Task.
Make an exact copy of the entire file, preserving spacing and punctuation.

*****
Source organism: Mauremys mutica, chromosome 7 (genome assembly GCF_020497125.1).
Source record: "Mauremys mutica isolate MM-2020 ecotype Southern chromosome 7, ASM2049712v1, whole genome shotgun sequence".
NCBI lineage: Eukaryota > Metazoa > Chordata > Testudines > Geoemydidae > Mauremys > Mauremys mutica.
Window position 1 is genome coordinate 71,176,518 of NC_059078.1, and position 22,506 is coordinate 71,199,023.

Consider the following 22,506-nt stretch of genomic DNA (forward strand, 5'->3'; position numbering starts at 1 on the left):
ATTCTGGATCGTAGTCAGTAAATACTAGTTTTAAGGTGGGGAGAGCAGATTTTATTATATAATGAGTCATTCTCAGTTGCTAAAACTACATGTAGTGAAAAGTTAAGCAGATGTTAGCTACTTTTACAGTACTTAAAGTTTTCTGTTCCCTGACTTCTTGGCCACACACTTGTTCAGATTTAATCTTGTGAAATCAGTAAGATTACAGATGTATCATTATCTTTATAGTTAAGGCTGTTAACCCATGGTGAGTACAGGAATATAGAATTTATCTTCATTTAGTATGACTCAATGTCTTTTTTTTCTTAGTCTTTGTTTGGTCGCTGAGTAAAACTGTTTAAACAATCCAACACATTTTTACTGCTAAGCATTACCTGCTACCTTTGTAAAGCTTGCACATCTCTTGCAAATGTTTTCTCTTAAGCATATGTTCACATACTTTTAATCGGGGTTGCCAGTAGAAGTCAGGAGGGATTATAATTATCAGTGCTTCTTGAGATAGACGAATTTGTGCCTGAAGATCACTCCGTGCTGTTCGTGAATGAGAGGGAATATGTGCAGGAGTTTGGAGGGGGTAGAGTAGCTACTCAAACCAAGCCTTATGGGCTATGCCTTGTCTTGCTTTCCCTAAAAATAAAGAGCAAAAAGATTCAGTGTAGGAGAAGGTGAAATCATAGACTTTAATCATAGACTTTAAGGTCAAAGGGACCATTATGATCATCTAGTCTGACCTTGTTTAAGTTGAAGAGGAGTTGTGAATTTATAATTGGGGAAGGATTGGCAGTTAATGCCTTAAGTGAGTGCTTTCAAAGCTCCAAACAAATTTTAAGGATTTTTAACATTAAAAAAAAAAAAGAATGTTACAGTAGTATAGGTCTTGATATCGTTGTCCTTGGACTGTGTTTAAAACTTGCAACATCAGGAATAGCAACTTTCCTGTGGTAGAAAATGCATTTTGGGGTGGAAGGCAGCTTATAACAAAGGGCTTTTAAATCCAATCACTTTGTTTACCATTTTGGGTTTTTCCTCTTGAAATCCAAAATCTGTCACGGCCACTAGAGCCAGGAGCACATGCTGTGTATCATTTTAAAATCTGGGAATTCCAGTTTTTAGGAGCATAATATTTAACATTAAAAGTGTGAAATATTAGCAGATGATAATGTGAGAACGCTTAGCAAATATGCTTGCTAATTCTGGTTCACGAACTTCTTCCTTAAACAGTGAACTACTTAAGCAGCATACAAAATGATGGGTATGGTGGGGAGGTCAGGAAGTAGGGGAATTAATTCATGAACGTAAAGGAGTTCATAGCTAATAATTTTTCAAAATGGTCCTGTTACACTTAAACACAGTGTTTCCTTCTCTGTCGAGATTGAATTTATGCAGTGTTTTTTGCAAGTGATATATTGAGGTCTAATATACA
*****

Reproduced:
Source organism: Mauremys mutica, chromosome 7 (genome assembly GCF_020497125.1).
Source record: "Mauremys mutica isolate MM-2020 ecotype Southern chromosome 7, ASM2049712v1, whole genome shotgun sequence".
NCBI lineage: Eukaryota > Metazoa > Chordata > Testudines > Geoemydidae > Mauremys > Mauremys mutica.
Window position 1 is genome coordinate 71,176,518 of NC_059078.1, and position 22,506 is coordinate 71,199,023.

Consider the following 22,506-nt stretch of genomic DNA (forward strand, 5'->3'; position numbering starts at 1 on the left):
ATTCTGGATCGTAGTCAGTAAATACTAGTTTTAAGGTGGGGAGAGCAGATTTTATTATATAATGAGTCATTCTCAGTTGCTAAAACTACATGTAGTGAAAAGTTAAGCAGATGTTAGCTACTTTTACAGTACTTAAAGTTTTCTGTTCCCTGACTTCTTGGCCACACACTTGTTCAGATTTAATCTTGTGAAATCAGTAAGATTACAGATGTATCATTATCTTTATAGTTAAGGCTGTTAACCCATGGTGAGTACAGGAATATAGAATTTATCTTCATTTAGTATGACTCAATGTCTTTTTTTTCTTAGTCTTTGTTTGGTCGCTGAGTAAAACTGTTTAAACAATCCAACACATTTTTACTGCTAAGCATTACCTGCTACCTTTGTAAAGCTTGCACATCTCTTGCAAATGTTTTCTCTTAAGCATATGTTCACATACTTTTAATCGGGGTTGCCAGTAGAAGTCAGGAGGGATTATAATTATCAGTGCTTCTTGAGATAGACGAATTTGTGCCTGAAGATCACTCCGTGCTGTTCGTGAATGAGAGGGAATATGTGCAGGAGTTTGGAGGGGGTAGAGTAGCTACTCAAACCAAGCCTTATGGGCTATGCCTTGTCTTGCTTTCCCTAAAAATAAAGAGCAAAAAGATTCAGTGTAGGAGAAGGTGAAATCATAGACTTTAATCATAGACTTTAAGGTCAAAGGGACCATTATGATCATCTAGTCTGACCTTGTTTAAGTTGAAGAGGAGTTGTGAATTTATAATTGGGGAAGGATTGGCAGTTAATGCCTTAAGTGAGTGCTTTCAAAGCTCCAAACAAATTTTAAGGATTTTTAACATTAAAAAAAAAAAAGAATGTTACAGTAGTATAGGTCTTGATATCGTTGTCCTTGGACTGTGTTTAAAACTTGCAACATCAGGAATAGCAACTTTCCTGTGGTAGAAAATGCATTTTGGGGTGGAAGGCAGCTTATAACAAAGGGCTTTTAAATCCAATCACTTTGTTTACCATTTTGGGTTTTTCCTCTTGAAATCCAAAATCTGTCACGGCCACTAGAGCCAGGAGCACATGCTGTGTATCATTTTAAAATCTGGGAATTCCAGTTTTTAGGAGCATAATATTTAACATTAAAAGTGTGAAATATTAGCAGATGATAATGTGAGAACGCTTAGCAAATATGCTTGCTAATTCTGGTTCACGAACTTCTTCCTTAAACAGTGAACTACTTAAGCAGCATACAAAATGATGGGTATGGTGGGGAGGTCAGGAAGTAGGGGAATTAATTCATGAACGTAAAGGAGTTCATAGCTAATAATTTTTCAAAATGGTCCTGTTACACTTAAACACAGTGTTTCCTTCTCTGTCGAGATTGAATTTATGCAGTGTTTTTTGCAAGTGATATATTGAGGTCTAATATACA